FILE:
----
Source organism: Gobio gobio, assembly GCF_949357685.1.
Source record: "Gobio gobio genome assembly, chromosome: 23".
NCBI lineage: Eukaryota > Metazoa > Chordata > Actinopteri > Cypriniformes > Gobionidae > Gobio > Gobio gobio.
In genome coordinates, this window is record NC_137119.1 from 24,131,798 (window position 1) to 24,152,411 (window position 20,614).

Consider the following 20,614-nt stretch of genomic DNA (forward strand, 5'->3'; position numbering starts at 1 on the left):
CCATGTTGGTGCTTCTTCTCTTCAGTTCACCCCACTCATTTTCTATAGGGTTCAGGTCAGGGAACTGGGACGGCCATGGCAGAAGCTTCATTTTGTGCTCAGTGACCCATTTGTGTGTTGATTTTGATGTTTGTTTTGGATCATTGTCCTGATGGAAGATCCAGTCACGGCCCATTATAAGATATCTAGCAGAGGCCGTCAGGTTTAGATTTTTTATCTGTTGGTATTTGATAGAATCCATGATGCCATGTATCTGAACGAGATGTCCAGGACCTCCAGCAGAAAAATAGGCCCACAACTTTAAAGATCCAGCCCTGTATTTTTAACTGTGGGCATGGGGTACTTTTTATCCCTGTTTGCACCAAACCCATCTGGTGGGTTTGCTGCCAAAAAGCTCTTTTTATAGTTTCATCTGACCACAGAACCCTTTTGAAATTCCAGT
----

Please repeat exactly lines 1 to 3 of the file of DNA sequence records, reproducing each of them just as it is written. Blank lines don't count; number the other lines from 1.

Source organism: Gobio gobio, assembly GCF_949357685.1.
Source record: "Gobio gobio genome assembly, chromosome: 23".
NCBI lineage: Eukaryota > Metazoa > Chordata > Actinopteri > Cypriniformes > Gobionidae > Gobio > Gobio gobio.